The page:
HBO has debuted the first look at its massively anticipated second season of True Detective. While many hold the first season starring Matthew McConaughey and Woody Harrelson in high, high regard, the change of personnel for the second go-around has left many slightly bemused. But fear not, as the first look of the show lays many fans’ fears to bed.
Created by Nic Pizzolatto, True Detective Season 2 will see Colin Farrell (Seven Psychopaths) plays Ray Velcoro, a compromised detective whose allegiances are torn between his masters in a corrupt police department and the mobster who owns him; Rachel McAdams (A Most Wanted Man) plays Ani Bezzerides, a Ventura County Sheriff’s detective whose uncompromising ethics put her at odds with others and the system she serves; while Taylor Kitsch (The Savages) plays Paul Woodrugh, a war veteran and motorcycle officer for the California Highway Patrol, running from a difficult past »
- Scott J. Davis
Kill the Messenger, 2014.
Directed by Michael Cuesta.
Starring Jeremy Renner, Mary Elizabeth Winstead, Paz Vega, Michael Sheen, Robert Patrick, Tim Blake Nelson, Ray Liotta, Michael K. Williams, Barry Pepper, Andy Garcia, Rosemarie DeWitt and Oliver Platt.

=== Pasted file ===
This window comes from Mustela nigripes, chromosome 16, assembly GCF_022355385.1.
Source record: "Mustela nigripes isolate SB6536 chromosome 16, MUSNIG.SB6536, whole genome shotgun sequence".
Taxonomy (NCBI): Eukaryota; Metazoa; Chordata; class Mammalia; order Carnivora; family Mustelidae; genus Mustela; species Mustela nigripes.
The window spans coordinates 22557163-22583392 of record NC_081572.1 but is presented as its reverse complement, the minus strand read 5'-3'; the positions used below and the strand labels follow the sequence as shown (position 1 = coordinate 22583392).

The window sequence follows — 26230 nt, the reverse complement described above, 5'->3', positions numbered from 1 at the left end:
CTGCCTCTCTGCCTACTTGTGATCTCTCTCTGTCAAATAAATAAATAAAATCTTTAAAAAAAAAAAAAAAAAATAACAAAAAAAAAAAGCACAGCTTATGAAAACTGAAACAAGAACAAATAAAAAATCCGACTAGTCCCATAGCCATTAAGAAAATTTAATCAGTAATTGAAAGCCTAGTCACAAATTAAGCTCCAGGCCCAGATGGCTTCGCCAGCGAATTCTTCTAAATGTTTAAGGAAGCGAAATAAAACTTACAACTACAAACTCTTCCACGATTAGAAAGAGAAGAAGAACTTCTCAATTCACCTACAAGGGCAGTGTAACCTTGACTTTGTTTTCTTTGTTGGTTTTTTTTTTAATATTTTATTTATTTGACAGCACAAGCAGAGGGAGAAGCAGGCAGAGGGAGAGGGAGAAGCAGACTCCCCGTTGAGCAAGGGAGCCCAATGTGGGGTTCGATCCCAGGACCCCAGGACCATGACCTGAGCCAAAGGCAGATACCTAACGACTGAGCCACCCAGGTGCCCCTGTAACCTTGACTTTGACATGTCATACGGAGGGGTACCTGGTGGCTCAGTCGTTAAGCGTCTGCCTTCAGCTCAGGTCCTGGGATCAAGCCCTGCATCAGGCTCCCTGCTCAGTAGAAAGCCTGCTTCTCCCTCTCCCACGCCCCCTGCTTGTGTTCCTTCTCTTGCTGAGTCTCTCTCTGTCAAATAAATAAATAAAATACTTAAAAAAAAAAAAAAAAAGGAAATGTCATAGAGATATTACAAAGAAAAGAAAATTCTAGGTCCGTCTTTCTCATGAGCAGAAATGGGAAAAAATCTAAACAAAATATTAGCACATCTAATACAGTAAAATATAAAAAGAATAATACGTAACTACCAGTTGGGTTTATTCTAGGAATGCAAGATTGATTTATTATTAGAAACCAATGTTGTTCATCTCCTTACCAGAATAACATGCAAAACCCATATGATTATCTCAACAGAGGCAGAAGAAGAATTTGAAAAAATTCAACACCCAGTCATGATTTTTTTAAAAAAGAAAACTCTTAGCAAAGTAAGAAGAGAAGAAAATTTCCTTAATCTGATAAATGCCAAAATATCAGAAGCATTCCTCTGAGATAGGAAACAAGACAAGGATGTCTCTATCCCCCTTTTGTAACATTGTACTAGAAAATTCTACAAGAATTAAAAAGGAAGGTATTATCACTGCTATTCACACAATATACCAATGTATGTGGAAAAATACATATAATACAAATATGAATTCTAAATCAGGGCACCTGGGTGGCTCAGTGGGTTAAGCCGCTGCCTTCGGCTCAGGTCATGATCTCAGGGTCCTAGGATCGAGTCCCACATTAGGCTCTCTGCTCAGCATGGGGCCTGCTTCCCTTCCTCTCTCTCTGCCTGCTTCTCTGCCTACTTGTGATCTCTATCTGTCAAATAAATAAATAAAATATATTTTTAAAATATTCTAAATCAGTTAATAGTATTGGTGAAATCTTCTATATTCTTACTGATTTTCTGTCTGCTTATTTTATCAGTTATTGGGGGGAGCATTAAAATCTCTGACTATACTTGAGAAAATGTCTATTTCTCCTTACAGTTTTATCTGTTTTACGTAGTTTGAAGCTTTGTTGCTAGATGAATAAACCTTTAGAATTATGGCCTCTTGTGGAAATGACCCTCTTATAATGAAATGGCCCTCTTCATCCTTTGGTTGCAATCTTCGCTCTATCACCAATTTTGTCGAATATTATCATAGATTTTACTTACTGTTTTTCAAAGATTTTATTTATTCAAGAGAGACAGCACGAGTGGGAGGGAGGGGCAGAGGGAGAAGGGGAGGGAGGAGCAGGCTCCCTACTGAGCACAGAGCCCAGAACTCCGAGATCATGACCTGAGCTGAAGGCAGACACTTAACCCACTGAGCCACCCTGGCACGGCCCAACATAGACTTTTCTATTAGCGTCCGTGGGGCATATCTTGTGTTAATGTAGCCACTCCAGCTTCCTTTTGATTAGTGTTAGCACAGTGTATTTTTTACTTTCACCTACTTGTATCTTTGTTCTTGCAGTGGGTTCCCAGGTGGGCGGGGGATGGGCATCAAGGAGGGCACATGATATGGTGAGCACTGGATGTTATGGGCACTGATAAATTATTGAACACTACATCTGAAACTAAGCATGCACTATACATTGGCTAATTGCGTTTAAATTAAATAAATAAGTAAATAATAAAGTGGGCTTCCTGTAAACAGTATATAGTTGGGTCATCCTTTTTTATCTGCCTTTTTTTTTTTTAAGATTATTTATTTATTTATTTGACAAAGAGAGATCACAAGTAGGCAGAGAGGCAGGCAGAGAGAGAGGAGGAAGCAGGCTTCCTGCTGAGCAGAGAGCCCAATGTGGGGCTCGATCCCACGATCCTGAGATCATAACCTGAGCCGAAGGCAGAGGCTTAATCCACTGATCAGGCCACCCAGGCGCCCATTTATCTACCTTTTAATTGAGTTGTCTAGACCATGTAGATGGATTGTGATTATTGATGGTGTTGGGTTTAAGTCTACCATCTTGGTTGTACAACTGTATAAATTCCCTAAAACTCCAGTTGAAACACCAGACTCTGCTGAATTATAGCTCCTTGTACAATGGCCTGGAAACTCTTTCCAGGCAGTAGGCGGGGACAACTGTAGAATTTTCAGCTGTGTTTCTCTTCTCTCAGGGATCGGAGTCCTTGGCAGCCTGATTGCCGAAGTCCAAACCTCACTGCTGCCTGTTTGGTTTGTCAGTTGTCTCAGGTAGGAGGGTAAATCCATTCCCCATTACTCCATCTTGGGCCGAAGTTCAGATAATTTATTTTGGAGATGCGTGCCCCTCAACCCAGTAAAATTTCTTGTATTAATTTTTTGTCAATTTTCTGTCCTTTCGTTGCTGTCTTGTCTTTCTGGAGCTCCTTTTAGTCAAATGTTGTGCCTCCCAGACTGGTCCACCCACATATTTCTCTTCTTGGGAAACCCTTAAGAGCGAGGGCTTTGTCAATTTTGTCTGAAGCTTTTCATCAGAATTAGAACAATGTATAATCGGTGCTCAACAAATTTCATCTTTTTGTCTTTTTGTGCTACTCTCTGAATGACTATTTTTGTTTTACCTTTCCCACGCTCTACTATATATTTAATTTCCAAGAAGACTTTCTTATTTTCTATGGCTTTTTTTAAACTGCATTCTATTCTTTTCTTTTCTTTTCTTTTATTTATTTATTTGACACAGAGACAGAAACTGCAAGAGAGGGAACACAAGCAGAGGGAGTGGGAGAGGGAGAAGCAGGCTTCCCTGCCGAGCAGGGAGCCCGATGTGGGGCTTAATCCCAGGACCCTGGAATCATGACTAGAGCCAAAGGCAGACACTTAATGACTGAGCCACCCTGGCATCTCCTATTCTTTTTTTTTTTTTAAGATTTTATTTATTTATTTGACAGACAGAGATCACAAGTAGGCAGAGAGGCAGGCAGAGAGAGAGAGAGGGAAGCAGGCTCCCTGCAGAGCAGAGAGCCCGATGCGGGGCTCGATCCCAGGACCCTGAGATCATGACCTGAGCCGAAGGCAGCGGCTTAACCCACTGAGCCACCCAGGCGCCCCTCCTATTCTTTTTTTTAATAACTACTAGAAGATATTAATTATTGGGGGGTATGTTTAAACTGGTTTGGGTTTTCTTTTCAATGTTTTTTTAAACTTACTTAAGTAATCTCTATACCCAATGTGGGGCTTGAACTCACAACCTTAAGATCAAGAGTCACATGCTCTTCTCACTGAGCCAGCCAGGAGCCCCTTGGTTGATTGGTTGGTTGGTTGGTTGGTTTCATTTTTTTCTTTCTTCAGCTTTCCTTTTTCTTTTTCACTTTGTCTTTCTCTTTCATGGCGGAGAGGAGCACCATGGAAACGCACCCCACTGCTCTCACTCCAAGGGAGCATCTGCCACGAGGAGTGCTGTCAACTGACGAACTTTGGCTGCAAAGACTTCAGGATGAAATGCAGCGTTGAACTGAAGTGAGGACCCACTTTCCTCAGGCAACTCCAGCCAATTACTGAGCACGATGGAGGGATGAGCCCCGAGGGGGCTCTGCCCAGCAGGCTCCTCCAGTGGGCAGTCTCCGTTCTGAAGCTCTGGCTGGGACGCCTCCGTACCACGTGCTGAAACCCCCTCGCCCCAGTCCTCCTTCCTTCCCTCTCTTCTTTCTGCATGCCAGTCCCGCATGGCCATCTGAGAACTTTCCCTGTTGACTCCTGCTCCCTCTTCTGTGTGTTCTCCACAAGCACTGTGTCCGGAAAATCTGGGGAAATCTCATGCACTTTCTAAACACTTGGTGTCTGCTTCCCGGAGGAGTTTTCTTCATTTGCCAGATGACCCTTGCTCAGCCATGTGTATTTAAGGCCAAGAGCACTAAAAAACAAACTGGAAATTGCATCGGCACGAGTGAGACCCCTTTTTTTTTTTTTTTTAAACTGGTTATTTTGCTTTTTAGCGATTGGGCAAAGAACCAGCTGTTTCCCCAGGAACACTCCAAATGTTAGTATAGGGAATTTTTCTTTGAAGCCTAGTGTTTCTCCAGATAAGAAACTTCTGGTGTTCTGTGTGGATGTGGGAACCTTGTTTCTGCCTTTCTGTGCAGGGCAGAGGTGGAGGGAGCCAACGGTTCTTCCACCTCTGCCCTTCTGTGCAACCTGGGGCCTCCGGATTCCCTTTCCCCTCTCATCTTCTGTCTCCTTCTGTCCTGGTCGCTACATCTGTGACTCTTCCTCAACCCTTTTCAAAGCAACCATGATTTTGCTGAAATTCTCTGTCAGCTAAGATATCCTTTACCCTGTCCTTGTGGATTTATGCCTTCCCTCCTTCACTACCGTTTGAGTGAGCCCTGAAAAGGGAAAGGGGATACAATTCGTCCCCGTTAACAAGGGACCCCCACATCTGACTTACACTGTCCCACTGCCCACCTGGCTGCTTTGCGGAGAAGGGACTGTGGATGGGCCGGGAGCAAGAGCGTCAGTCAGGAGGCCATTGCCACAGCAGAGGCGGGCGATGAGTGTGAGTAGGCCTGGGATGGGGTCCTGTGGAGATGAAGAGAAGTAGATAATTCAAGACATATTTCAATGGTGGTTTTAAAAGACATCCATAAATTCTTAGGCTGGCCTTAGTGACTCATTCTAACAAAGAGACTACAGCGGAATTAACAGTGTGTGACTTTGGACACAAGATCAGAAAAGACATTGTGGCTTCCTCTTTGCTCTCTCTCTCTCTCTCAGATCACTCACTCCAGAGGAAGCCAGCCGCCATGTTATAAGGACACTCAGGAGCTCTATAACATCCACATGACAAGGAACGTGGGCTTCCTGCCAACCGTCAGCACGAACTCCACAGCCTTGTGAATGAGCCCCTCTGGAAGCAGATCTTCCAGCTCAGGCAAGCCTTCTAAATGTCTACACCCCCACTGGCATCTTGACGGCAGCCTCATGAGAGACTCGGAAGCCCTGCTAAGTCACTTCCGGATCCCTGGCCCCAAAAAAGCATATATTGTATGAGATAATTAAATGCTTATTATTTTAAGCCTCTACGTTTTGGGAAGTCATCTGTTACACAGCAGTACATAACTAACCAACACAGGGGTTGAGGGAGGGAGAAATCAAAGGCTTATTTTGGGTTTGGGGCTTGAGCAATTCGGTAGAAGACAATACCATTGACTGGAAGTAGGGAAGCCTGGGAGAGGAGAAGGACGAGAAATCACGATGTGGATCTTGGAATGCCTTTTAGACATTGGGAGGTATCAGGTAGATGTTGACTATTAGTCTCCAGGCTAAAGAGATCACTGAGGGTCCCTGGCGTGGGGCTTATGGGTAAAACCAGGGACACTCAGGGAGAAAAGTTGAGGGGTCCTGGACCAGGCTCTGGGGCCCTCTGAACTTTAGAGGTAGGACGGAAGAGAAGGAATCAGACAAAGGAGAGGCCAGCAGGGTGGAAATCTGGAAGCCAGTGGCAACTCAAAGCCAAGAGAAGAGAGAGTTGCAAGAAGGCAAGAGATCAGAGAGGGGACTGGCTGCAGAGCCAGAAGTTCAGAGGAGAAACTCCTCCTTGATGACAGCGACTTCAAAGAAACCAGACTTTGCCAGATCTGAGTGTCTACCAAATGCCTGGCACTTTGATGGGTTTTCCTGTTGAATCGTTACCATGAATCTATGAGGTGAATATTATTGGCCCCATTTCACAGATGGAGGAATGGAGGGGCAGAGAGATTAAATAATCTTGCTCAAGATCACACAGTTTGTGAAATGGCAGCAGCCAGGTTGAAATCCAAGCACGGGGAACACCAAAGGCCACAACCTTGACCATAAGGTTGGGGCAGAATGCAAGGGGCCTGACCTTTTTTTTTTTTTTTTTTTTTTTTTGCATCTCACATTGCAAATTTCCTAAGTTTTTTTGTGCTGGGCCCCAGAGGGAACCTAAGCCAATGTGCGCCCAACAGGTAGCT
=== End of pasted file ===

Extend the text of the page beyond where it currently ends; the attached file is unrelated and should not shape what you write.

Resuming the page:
A reporter becomes the target of a vicious smear campaign that drives him to the point of suicide after he exposes the CIA’s role in arming Contra rebels in Nicaragua and importing cocaine into California. Based on the true story of journalist Gary Webb.
There’s so much deep and fascinating detail to cover in Kill the Messenger, it’s a wonder the film didn’t get swallowed up by the multiple strands which lay between conspiracy thriller, journalistic cautionary tale and biopic. It’s a credit to director Michael Cuesta and lead star Jeremy Renner that their film ends up being one of the better ‘based on a true story’ films of the last year. »